Whether or not he's sincere, I really can't fault the guy for going back and trying to do what he does best; play football. He's obviously still very gifted at the game and he's been able to gain some respect these days from his teammates and fellow players. He's making good money again and he's even endorsed by Nike along with coming out with his own clothing line. None of that redemption was handed to him on a silver platter. He had to work to get it back. Keep in mind too that a sizeable portion of the money Michael Vick earns will end up going to various charities (in addition to paying off lots of legal-related bills lawsuits) for years and years to come. He's also lobbied for H.R. 2492, the Animal Fighting Spectator Prohibition Act, which would establish federal misdemeanor penalties against convicted spectators of illegal animal fighting and make it a felony for adults to bring children to fights. He founded Team Vick Foundation, a non-profit, 501c3 charity to provide second chances and support to individuals and communities who need it most. He also lived up to his pledge to become an advocate for animal welfare and has appeared in public service announcements for the Humane Society. This all begs the question what more does the guy have to do in order for people to just move the hell on. I don't want you to join the Michael Vick fan club or recommend him for sainthood, just stop spewing this non-stop hate campaign against the guy. It's NOT doing anyone any good. Really. If you vehemently hate Michael Vick and want him dead for all the horrible crimes he committed against dogs, I'm pretty sure you're going to go to your grave feeling that way. To me, that's a little sad, but certainly your prerogative. Likewise, if you're a Michael Vick fan and/or one of the many (there's more than you think) people out there who just don't see the big deal with dog fighting, you're not likely to change your opinion of the guy based on the words of a bunch of hate-filled wackos constantly shouting at the top of their lungs. And for all the middle-of-the-road folks -the ones who may not follow football or care too much about animal rights- all this hate is probably just a tad tiring and embarrassing.
It embarrasses me to a point because I am a self-proclaimed animal lover -dogs especially. They're an official member of my family and I'd do everything I could to keep them healthy, happy and safe. We have three dogs -two of them pit bull mixes- and we're fostering a fourth (also a pit bull). All our dogs were rescues and I value their sincere friendship and loyalty and truly place them above some humans that I know. I don't understand how anyone could purposely abuse such an animal. It sickens and disgusts me and I think there ought to be much tougher laws and penalties for animal abusers. Along with that, there needs to me more education -starting from childhood- on what it means to be a responsible pet owner.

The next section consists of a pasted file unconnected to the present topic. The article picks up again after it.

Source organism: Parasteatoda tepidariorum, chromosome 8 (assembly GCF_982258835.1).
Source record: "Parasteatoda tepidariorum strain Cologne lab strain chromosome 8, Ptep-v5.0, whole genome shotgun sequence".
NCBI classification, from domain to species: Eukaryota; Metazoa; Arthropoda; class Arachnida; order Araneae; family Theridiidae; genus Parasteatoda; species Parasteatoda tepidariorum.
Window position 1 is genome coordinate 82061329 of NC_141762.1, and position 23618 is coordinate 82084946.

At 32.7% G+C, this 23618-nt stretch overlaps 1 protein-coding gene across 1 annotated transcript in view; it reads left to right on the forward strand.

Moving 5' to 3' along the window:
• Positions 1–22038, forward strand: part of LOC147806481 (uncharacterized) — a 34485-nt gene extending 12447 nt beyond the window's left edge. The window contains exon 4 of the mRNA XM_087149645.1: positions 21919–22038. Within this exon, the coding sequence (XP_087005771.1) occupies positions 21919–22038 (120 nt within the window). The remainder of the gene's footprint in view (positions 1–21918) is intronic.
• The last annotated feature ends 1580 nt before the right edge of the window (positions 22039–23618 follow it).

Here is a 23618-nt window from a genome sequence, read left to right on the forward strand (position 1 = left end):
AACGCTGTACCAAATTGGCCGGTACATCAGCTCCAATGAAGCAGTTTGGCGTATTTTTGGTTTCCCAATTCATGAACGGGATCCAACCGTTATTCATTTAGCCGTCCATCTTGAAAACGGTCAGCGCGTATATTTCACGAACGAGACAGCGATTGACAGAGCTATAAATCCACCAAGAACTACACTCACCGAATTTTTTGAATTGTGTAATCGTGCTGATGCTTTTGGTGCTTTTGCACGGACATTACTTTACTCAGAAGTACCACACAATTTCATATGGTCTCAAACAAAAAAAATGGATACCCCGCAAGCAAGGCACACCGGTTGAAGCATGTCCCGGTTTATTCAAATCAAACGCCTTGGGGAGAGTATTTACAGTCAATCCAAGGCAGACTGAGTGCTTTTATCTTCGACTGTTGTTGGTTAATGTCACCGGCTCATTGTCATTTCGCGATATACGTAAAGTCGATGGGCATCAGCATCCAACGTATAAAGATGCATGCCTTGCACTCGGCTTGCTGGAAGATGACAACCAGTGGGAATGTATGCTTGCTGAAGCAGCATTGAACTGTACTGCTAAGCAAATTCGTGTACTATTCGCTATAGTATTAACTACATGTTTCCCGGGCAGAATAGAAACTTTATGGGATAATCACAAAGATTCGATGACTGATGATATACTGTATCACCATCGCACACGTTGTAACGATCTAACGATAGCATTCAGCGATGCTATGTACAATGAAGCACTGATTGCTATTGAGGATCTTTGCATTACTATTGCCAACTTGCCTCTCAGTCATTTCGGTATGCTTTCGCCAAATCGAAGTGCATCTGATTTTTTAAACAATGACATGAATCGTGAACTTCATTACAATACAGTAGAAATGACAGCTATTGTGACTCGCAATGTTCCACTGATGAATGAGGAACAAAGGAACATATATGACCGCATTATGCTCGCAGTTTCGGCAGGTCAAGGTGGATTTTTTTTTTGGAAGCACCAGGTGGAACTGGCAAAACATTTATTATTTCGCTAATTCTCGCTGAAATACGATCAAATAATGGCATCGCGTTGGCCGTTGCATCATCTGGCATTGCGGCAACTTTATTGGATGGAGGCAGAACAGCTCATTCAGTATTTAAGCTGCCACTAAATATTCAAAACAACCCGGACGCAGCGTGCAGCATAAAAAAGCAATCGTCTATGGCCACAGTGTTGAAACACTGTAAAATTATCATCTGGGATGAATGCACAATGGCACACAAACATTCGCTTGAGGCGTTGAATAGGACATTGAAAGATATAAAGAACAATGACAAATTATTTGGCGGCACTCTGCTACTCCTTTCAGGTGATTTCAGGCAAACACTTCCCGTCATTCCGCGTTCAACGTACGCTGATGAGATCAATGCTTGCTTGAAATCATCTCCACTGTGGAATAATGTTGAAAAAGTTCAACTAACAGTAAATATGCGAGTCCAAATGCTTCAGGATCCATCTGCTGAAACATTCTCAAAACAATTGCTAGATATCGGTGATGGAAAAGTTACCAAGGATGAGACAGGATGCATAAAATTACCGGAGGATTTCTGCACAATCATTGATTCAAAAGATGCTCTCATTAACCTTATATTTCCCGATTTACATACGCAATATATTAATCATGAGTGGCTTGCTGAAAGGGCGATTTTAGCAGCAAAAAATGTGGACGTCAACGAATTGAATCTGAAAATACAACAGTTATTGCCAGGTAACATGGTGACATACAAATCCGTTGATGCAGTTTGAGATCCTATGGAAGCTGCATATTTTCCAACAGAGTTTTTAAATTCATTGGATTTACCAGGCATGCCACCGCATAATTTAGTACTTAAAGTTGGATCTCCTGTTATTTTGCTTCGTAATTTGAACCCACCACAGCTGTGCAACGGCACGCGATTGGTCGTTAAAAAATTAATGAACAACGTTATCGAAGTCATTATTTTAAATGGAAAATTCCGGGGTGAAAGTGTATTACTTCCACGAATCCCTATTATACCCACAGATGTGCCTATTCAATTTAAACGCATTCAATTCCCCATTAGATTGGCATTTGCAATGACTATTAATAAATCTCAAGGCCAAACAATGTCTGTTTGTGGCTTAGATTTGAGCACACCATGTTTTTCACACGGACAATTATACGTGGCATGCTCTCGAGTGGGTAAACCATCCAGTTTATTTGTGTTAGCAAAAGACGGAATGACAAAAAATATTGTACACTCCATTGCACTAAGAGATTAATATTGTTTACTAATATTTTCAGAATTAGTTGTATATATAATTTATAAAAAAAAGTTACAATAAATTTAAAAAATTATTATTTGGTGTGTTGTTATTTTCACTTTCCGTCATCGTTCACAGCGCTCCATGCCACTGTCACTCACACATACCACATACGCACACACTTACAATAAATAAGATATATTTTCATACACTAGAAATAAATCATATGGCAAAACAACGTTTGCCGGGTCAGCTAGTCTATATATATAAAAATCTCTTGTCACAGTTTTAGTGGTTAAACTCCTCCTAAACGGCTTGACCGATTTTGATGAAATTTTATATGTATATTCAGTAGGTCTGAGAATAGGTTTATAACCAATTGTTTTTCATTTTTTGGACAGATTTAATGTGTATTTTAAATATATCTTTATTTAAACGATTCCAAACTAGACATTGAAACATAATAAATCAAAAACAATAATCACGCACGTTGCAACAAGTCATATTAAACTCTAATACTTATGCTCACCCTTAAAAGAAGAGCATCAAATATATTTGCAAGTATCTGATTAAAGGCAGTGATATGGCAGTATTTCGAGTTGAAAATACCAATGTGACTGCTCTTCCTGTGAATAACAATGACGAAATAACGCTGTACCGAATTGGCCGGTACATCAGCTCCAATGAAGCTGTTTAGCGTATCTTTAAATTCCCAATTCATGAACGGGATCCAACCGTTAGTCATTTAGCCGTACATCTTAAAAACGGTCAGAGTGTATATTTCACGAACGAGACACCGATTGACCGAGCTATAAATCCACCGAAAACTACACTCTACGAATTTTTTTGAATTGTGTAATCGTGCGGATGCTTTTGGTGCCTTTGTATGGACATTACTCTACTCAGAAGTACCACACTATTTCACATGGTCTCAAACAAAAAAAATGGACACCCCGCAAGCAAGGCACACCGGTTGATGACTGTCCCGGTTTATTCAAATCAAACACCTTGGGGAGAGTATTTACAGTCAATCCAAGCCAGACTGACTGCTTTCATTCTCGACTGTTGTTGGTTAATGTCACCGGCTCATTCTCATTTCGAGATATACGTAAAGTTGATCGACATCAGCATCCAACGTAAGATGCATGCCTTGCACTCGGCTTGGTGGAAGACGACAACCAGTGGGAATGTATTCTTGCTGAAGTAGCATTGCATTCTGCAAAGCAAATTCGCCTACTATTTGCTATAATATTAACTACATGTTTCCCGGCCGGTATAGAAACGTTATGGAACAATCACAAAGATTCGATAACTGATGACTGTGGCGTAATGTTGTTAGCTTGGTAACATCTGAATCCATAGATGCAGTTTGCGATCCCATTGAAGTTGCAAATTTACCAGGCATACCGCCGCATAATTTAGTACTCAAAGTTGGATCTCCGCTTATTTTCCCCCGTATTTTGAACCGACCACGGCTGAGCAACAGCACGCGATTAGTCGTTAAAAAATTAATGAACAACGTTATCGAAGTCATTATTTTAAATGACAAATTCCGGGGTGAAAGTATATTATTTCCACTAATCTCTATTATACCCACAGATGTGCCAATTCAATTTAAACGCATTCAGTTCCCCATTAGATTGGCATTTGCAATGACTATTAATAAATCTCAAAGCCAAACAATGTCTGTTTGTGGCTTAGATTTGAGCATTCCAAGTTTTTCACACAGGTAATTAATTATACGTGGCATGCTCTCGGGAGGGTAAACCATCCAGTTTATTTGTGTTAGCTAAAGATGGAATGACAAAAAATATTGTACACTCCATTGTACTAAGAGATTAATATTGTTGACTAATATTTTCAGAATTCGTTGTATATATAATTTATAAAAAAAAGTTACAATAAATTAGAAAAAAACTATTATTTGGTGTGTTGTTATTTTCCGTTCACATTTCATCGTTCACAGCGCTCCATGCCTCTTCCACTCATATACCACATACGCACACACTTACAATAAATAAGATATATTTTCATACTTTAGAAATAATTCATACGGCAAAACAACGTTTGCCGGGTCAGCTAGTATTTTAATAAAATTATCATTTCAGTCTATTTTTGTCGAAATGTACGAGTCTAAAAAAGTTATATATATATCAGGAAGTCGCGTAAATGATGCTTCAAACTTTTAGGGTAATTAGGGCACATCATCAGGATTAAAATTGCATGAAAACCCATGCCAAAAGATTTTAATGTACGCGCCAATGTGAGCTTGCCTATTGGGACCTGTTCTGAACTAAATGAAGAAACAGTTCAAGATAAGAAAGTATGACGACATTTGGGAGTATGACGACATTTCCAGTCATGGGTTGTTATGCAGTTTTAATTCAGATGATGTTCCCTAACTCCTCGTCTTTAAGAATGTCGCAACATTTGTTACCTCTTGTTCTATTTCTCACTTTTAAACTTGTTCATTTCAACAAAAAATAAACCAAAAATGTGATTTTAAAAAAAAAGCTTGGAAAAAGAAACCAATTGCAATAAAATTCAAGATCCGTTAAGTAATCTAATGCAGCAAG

I think the people who view their pets as disposable pieces of property ought to be smacked up side of their heads and held accountable for the life they would so easily cast aside. In short, there's a lot of positive things we, as animal/dog-lovers, can do to make this world a better place for dogs and humans alike. There are already millions of people around the country -and the world- who tirelessly fight to save the lives of endangered and abused animals and I think their service to humanity as a whole is priceless. But despite all of their efforts, we still have a huge problem of humans taking advantage of animals. We're at the top of the food chain and a lot of us feel entitled to do whatever the hell we want with the lesser advanced beings we share this earth with. It's a sad fact of who we are as a race. But rather than sit around and feel sad and helpess, it's good to know that one person can, indeed, make a difference. The key is to focus all our efforts towards positive goals.
Sorry, but in my opinion, constantly posting Michael Vick Hate Ads on Facebook or carrying "Boycott Michael Vick" signs outside of Lincoln Financial Field (Eagles'Stadium) isn't doing anyone -including your cause- any good. You're focusing on hate and recycling gruesome pictures and reminding us all of how evil mankind can be. You're wasting a good portion of your time, energy, and heart towards spreading hate with no real pay-off in the end. If all the Michael Vick haters would just focus that energy elsewhere, they'd probably feel a whole lot better and get more accomplished.
Think Michael Vick got off easy in court? Then find ways to change the laws and penalties related to illegal dog fighting!
Think Michael Vick should have been barred for life from the NFL? Then bring your case before the powers-that-be in the NFL.
As human beings, we're all capable of doing some horrendous things. But what sets us apart from most of the other animals on the planet is our advanced ability to reason and adapt and evolve. Because of that ability, we're also capable of some astoundingly awesome achievements. We've got enough hate and violence and despair in the world right now. What we're lacking as a race is love, tolerance, and forgiveness.